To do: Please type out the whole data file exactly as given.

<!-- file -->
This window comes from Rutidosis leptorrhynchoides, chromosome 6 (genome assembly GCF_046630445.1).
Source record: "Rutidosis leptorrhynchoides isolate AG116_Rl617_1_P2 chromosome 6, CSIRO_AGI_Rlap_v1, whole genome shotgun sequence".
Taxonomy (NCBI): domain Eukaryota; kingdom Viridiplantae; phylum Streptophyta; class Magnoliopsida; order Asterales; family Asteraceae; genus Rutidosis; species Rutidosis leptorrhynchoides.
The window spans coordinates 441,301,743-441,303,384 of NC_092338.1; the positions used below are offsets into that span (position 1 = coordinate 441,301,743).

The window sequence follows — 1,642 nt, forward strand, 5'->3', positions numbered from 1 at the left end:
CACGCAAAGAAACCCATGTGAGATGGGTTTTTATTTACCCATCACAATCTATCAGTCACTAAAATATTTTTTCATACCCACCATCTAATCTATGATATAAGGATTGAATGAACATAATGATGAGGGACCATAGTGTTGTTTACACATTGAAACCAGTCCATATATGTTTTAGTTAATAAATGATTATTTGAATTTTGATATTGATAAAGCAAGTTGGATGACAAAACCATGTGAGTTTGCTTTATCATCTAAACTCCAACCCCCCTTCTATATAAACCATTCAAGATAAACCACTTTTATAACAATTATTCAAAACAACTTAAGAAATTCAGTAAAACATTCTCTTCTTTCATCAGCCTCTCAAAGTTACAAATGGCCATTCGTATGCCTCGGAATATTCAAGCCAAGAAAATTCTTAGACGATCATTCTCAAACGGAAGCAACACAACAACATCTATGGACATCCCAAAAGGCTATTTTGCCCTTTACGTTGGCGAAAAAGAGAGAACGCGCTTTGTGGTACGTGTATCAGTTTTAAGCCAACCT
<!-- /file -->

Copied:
This window comes from Rutidosis leptorrhynchoides, chromosome 6 (genome assembly GCF_046630445.1).
Source record: "Rutidosis leptorrhynchoides isolate AG116_Rl617_1_P2 chromosome 6, CSIRO_AGI_Rlap_v1, whole genome shotgun sequence".
Taxonomy (NCBI): domain Eukaryota; kingdom Viridiplantae; phylum Streptophyta; class Magnoliopsida; order Asterales; family Asteraceae; genus Rutidosis; species Rutidosis leptorrhynchoides.
The window spans coordinates 441,301,743-441,303,384 of NC_092338.1; the positions used below are offsets into that span (position 1 = coordinate 441,301,743).

The window sequence follows — 1,642 nt, forward strand, 5'->3', positions numbered from 1 at the left end:
CACGCAAAGAAACCCATGTGAGATGGGTTTTTATTTACCCATCACAATCTATCAGTCACTAAAATATTTTTTCATACCCACCATCTAATCTATGATATAAGGATTGAATGAACATAATGATGAGGGACCATAGTGTTGTTTACACATTGAAACCAGTCCATATATGTTTTAGTTAATAAATGATTATTTGAATTTTGATATTGATAAAGCAAGTTGGATGACAAAACCATGTGAGTTTGCTTTATCATCTAAACTCCAACCCCCCTTCTATATAAACCATTCAAGATAAACCACTTTTATAACAATTATTCAAAACAACTTAAGAAATTCAGTAAAACATTCTCTTCTTTCATCAGCCTCTCAAAGTTACAAATGGCCATTCGTATGCCTCGGAATATTCAAGCCAAGAAAATTCTTAGACGATCATTCTCAAACGGAAGCAACACAACAACATCTATGGACATCCCAAAAGGCTATTTTGCCCTTTACGTTGGCGAAAAAGAGAGAACGCGCTTTGTGGTACGTGTATCAGTTTTAAGCCAACCT